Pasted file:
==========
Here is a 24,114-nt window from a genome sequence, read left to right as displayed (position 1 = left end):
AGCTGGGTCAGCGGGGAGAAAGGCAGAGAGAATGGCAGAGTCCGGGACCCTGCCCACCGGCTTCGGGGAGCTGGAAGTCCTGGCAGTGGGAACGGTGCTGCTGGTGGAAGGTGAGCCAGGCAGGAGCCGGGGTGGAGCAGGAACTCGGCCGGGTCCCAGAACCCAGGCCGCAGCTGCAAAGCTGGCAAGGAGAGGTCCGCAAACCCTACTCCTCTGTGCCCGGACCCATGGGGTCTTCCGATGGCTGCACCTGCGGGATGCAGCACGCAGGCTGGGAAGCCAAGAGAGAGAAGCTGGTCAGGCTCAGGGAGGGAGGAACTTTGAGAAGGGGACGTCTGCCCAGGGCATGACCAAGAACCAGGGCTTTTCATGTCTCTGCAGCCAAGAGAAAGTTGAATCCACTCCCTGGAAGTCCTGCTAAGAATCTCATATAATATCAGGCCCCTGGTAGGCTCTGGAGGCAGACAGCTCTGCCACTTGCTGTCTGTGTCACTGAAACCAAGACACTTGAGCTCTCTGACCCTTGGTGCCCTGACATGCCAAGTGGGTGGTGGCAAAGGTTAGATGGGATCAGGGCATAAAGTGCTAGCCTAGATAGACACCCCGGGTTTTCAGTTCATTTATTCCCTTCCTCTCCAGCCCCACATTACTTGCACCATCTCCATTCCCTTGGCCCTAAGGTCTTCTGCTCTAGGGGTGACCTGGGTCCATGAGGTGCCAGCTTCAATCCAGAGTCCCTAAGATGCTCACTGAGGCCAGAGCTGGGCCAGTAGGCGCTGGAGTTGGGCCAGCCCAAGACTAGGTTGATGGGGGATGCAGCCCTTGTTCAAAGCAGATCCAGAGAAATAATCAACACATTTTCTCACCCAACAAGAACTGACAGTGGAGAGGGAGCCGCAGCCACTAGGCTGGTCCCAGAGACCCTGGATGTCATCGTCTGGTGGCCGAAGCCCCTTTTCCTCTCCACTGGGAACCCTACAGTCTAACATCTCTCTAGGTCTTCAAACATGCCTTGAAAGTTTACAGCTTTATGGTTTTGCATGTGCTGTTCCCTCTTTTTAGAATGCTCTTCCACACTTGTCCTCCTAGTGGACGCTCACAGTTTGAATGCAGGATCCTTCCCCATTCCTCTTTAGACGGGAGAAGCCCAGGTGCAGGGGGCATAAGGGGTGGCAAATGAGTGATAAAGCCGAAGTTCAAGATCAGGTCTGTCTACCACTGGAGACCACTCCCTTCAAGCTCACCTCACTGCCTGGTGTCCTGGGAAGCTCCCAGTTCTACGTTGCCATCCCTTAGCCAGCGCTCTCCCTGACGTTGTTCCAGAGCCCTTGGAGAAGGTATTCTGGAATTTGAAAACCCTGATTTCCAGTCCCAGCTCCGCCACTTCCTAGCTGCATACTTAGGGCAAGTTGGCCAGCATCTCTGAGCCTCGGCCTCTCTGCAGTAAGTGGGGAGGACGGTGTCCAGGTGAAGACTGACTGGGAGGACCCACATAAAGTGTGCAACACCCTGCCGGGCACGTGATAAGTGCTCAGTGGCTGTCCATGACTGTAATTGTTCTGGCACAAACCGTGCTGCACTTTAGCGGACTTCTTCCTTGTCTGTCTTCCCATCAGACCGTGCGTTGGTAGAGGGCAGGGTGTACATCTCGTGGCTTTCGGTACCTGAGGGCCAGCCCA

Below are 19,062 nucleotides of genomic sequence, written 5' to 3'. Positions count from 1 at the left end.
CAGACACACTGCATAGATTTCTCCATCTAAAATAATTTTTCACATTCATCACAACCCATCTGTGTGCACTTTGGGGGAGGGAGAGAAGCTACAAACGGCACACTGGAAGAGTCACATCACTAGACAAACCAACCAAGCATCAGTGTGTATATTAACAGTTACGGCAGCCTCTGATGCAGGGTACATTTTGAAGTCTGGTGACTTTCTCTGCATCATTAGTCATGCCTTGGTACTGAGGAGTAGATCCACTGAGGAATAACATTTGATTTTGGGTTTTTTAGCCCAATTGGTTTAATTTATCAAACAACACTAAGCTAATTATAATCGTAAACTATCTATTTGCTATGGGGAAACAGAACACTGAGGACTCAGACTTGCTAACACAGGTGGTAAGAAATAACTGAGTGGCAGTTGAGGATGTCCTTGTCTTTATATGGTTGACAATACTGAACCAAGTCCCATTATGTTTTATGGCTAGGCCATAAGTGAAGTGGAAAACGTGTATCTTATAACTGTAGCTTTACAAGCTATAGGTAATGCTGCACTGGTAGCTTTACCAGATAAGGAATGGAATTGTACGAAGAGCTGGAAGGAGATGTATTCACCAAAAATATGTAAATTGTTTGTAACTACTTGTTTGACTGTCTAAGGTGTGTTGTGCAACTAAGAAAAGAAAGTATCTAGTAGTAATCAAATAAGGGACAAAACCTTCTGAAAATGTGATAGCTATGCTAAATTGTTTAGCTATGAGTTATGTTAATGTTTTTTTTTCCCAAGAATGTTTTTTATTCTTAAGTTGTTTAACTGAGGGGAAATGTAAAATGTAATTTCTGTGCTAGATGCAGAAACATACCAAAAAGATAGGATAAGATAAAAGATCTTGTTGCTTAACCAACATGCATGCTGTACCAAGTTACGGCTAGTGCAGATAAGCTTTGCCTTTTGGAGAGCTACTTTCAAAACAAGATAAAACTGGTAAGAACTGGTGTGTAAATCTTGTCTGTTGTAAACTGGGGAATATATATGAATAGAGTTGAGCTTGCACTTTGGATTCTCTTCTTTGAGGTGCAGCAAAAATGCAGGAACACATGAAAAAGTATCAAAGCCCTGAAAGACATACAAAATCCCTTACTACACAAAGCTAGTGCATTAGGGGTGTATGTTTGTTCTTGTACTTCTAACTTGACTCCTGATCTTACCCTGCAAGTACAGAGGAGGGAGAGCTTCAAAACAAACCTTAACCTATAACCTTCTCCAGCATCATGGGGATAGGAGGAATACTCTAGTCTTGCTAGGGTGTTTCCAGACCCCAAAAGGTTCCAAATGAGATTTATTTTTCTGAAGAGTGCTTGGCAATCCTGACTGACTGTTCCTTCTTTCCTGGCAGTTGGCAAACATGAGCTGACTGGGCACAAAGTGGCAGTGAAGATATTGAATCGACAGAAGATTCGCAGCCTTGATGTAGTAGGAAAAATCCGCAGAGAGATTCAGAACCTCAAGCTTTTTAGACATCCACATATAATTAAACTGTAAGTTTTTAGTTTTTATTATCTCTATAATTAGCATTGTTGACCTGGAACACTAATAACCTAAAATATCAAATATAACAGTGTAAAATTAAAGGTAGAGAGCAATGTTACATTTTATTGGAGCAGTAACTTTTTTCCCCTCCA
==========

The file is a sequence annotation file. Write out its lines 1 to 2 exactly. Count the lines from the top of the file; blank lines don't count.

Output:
Here is a 24,114-nt window from a genome sequence, read left to right as displayed (position 1 = left end):
AGCTGGGTCAGCGGGGAGAAAGGCAGAGAGAATGGCAGAGTCCGGGACCCTGCCCACCGGCTTCGGGGAGCTGGAAGTCCTGGCAGTGGGAACGGTGCTGCTGGTGGAAGGTGAGCCAGGCAGGAGCCGGGGTGGAGCAGGAACTCGGCCGGGTCCCAGAACCCAGGCCGCAGCTGCAAAGCTGGCAAGGAGAGGTCCGCAAACCCTACTCCTCTGTGCCCGGACCCATGGGGTCTTCCGATGGCTGCACCTGCGGGATGCAGCACGCAGGCTGGGAAGCCAAGAGAGAGAAGCTGGTCAGGCTCAGGGAGGGAGGAACTTTGAGAAGGGGACGTCTGCCCAGGGCATGACCAAGAACCAGGGCTTTTCATGTCTCTGCAGCCAAGAGAAAGTTGAATCCACTCCCTGGAAGTCCTGCTAAGAATCTCATATAATATCAGGCCCCTGGTAGGCTCTGGAGGCAGACAGCTCTGCCACTTGCTGTCTGTGTCACTGAAACCAAGACACTTGAGCTCTCTGACCCTTGGTGCCCTGACATGCCAAGTGGGTGGTGGCAAAGGTTAGATGGGATCAGGGCATAAAGTGCTAGCCTAGATAGACACCCCGGGTTTTCAGTTCATTTATTCCCTTCCTCTCCAGCCCCACATTACTTGCACCATCTCCATTCCCTTGGCCCTAAGGTCTTCTGCTCTAGGGGTGACCTGGGTCCATGAGGTGCCAGCTTCAATCCAGAGTCCCTAAGATGCTCACTGAGGCCAGAGCTGGGCCAGTAGGCGCTGGAGTTGGGCCAGCCCAAGACTAGGTTGATGGGGGATGCAGCCCTTGTTCAAAGCAGATCCAGAGAAATAATCAACACATTTTCTCACCCAACAAGAACTGACAGTGGAGAGGGAGCCGCAGCCACTAGGCTGGTCCCAGAGACCCTGGATGTCATCGTCTGGTGGCCGAAGCCCCTTTTCCTCTCCACTGGGAACCCTACAGTCTAACATCTCTCTAGGTCTTCAAACATGCCTTGAAAGTTTACAGCTTTATGGTTTTGCATGTGCTGTTCCCTCTTTTTAGAATGCTCTTCCACACTTGTCCTCCTAGTGGACGCTCACAGTTTGAATGCAGGATCCTTCCCCATTCCTCTTTAGACGGGAGAAGCCCAGGTGCAGGGGGCATAAGGGGTGGCAAATGAGTGATAAAGCCGAAGTTCAAGATCAGGTCTGTCTACCACTGGAGACCACTCCCTTCAAGCTCACCTCACTGCCTGGTGTCCTGGGAAGCTCCCAGTTCTACGTTGCCATCCCTTAGCCAGCGCTCTCCCTGACGTTGTTCCAGAGCCCTTGGAGAAGGTATTCTGGAATTTGAAAACCCTGATTTCCAGTCCCAGCTCCGCCACTTCCTAGCTGCATACTTAGGGCAAGTTGGCCAGCATCTCTGAGCCTCGGCCTCTCTGCAGTAAGTGGGGAGGACGGTGTCCAGGTGAAGACTGACTGGGAGGACCCACATAAAGTGTGCAACACCCTGCCGGGCACGTGATAAGTGCTCAGTGGCTGTCCATGACTGTAATTGTTCTGGCACAAACCGTGCTGCACTTTAGCGGACTTCTTCCTTGTCTGTCTTCCCATCAGACCGTGCGTTGGTAGAGGGCAGGGTGTACATCTCGTGGCTTTCGGTACCTGAGGGCCAGCCCA